(PhysOrg.com) -- Researchers from Virginia Tech are developing a computer simulation that matches the movements of all 300 million people in towns across the US. The team hopes that the model will help them understand the spread of contagious diseases, fads, and traffic flows.

Currently, the researchers' model consists of about 100 million Americans, and they expect to be able to simulate the movement of all 300 million US residents in the next six months. To achieve this, the researchers use large amounts of publicly available demographic data, mostly from the US Census. Each synthetic American possesses as many as 163 variables, which describe characteristics such as age, education level, occupation, and whether one lives with a family or alone.

The software, called EpiSimdemics, can provide an accurate simulation of the demographic attributes of groups composed of 1500 people or more. Based on the data, the software generates individuals to populate real US cities, giving them real street addresses and real jobs or schools within a reasonable distance from their address. Individuals are also matched to local grocery stores and shopping centers, which are identified through a database from Navteq, a digital mapping company.

One of the first applications for compiling all this data will be studying how contagious diseases, such as a flu epidemic, might spread through different regions. The software infects a few simulated individuals with the flu, and tracks them as they go about their daily lives. The model gives each person a different probability of responding to the virus, derived from the individual's data, such as age and general health.

Using data from all the interactions between infected individuals and others, the algorithm determines the number of new infections. The software treats each person and location as a separate set of calculations, so that many parts can be computed in parallel on a supercomputer. By breaking up the problem in this way, the researchers could significantly speed up the calculations.

By showing the path that a virus takes through a population, the simulation can help researchers implement effective public health intervention programs. The simulation can also determine when the infection peaks, representing the biggest burden on a city's health system, and preparing officials.

"The vision is for a Google-like interface, where you approach the system and ask it a question," says Christopher Barrett, who works on the project and is the director of Virginia Tech's Network Dynamics and Simulation Science Laboratory. "The framework is there, and now we're pushing the system to larger and larger scales."


http://www.physorg.com/news148018856.html
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Re: Surfing the SEAS Synth Environ Anal Sim

Postby Wombaticus Rex » Thu Mar 15, 2012 7:01 pm

This one snuck right up on me. Big dawg shout to Mark Baard at The Register for this article:

http://www.theregister.com/2007/06/23/sentient_worlds/

Simulex Website ("PHARMACEUTICALS: Just one of the many industries we serve." -- for reals, it says that)

http://www.simulexinc.com/

What happens when you take military war-gaming technology, inject it with the latest discoveries in management, economics, and psychology, and apply it to business, political, and social situations? The answer is Simulex’s Synthetic Environments for Analysis and Simulation (SEAS), the result of ten years of research conducted at Purdue University’s Krannert School of Management, in association with the United States Department of Defense and several Fortune 500 companies.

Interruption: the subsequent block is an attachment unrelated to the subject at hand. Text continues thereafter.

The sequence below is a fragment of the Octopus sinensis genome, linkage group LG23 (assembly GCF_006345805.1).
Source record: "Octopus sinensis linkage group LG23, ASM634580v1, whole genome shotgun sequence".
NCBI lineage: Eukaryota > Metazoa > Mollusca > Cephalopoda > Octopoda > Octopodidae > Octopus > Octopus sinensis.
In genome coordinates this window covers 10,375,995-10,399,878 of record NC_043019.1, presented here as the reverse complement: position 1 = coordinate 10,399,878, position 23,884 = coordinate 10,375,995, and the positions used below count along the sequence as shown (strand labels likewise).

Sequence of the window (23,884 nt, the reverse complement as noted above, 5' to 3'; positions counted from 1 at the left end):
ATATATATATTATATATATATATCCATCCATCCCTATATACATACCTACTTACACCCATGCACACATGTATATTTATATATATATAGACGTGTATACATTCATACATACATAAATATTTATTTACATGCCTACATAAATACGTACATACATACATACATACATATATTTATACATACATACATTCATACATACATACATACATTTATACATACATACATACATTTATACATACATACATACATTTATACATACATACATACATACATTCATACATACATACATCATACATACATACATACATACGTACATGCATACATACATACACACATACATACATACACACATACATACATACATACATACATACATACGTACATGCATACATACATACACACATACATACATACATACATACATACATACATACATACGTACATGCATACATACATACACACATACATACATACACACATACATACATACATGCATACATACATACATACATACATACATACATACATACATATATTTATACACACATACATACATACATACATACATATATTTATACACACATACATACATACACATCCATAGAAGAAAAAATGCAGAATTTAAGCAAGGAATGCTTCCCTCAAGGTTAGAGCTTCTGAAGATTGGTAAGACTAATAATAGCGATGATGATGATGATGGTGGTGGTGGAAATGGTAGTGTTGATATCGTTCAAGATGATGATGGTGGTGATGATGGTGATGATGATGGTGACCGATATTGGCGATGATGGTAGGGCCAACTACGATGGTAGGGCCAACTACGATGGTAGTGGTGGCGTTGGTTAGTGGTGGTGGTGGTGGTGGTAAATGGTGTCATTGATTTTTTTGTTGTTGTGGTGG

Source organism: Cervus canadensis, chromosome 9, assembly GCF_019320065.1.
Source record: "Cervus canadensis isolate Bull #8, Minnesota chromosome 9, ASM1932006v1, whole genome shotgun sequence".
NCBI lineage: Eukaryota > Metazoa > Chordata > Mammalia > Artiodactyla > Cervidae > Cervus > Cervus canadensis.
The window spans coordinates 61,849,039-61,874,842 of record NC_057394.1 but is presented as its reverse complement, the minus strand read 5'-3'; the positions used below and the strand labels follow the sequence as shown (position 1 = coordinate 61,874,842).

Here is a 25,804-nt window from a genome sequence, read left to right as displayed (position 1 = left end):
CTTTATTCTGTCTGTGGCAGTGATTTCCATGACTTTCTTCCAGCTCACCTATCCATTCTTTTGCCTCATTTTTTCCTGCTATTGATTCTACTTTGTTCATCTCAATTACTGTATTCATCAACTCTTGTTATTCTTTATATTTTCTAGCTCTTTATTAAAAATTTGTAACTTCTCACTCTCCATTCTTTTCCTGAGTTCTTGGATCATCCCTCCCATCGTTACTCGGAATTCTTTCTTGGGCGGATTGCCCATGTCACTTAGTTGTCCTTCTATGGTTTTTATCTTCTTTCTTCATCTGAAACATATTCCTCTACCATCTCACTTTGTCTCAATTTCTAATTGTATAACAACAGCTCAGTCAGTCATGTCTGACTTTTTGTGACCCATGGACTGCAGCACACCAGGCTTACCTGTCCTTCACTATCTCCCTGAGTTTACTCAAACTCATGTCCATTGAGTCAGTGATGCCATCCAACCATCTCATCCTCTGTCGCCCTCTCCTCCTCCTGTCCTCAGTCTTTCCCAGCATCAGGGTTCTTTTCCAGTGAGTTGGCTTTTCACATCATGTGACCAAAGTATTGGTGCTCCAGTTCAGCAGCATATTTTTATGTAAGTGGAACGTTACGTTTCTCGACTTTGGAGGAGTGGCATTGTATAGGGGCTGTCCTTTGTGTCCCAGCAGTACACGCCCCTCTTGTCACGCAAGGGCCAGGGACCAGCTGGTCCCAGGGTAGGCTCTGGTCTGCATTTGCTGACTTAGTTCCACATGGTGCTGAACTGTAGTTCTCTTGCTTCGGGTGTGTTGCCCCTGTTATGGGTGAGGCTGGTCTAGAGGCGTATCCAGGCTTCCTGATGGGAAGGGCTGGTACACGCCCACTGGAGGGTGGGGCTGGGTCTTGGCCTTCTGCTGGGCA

What We Do

At Simulex, Inc., we use our exclusive license to SEAS to provide the next generation of consulting services to our clients in government and the private sector. Instead of experimenting with real people, SEAS allows clients to interact with synthetic people and observe what is happenin Using agent-based modeling in a business war-gaming environment, SEAS seamlessly incorporates all aspects of managerial decision making to provide a complete and integrated view of economies, industries, and organizations.

Our Goal

Our ultimate goal is to provide a totally customized product that will allow an organization to perform detailed exploration of the key issues it faces and create defined strategies that will shape its future.


Their recent press release boats "Baghdad Reduced to Bytes" -- as we all know, the best way to model something is to rip it apart and see how it works. Too bad the "something" in question was a city with over four million people living inside it, right? Right.

http://www.simulexinc.com/news/03/

On a hot summer day in Iraq, U.S. soldiers fight a low-intensity counterinsurgency battle on the streets of Baghdad. At 10 a.m., a truck parks near a warehouse in a crowded part of town. The truck explodes, killing the men inside and one of the soldiers standing guard.

After securing the area, the remaining soldiers sound the alarm and call for help. Onlookers gather — some cursing the bombers and others cursing the Americans for attracting the attack. Eventually, emergency responders arrive and begin to treat the wounded and quell the mob. If it had occurred in the real world, this scenario generated in a Defense Department simulation would have immediate and future repercussions in the neighborhood, the country and the Middle East.

DOD creates hundreds of similar scenarios in the largest modeling and simulation environment that the department has ever built. DOD uses the simulated environment for a set of experiments, known as Urban Resolve 2015. Those experiments are redefining the way the military operates in urban environments. Urban Resolve is also changing the way DOD develops concepts, procures technology and conducts training.